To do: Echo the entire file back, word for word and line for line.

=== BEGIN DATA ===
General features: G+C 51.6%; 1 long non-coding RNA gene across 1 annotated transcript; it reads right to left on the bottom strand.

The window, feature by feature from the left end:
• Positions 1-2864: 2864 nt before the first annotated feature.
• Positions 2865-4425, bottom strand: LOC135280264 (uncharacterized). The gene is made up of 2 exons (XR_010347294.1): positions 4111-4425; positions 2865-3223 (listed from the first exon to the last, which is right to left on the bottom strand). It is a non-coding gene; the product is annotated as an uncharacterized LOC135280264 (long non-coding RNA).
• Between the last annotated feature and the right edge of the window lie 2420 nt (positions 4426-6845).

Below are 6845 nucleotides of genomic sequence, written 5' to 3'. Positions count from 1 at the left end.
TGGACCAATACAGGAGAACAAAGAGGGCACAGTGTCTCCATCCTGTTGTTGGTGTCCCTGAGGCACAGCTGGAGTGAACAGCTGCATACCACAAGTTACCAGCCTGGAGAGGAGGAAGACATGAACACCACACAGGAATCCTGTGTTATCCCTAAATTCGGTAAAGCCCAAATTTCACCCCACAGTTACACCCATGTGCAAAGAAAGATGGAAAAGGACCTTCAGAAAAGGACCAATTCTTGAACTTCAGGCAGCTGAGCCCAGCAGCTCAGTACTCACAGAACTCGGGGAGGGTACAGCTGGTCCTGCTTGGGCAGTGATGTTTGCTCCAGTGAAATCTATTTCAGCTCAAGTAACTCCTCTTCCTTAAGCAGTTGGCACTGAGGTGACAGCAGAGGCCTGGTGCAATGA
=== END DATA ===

General features: G+C 51.6%; 1 long non-coding RNA gene across 1 annotated transcript; it reads right to left on the bottom strand.

The window, feature by feature from the left end:
• Positions 1-2864: 2864 nt before the first annotated feature.
• Positions 2865-4425, bottom strand: LOC135280264 (uncharacterized). The gene is made up of 2 exons (XR_010347294.1): positions 4111-4425; positions 2865-3223 (listed from the first exon to the last, which is right to left on the bottom strand). It is a non-coding gene; the product is annotated as an uncharacterized LOC135280264 (long non-coding RNA).
• Between the last annotated feature and the right edge of the window lie 2420 nt (positions 4426-6845).

Below are 6845 nucleotides of genomic sequence, written 5' to 3'. Positions count from 1 at the left end.
TGGACCAATACAGGAGAACAAAGAGGGCACAGTGTCTCCATCCTGTTGTTGGTGTCCCTGAGGCACAGCTGGAGTGAACAGCTGCATACCACAAGTTACCAGCCTGGAGAGGAGGAAGACATGAACACCACACAGGAATCCTGTGTTATCCCTAAATTCGGTAAAGCCCAAATTTCACCCCACAGTTACACCCATGTGCAAAGAAAGATGGAAAAGGACCTTCAGAAAAGGACCAATTCTTGAACTTCAGGCAGCTGAGCCCAGCAGCTCAGTACTCACAGAACTCGGGGAGGGTACAGCTGGTCCTGCTTGGGCAGTGATGTTTGCTCCAGTGAAATCTATTTCAGCTCAAGTAACTCCTCTTCCTTAAGCAGTTGGCACTGAGGTGACAGCAGAGGCCTGGTGCAATGA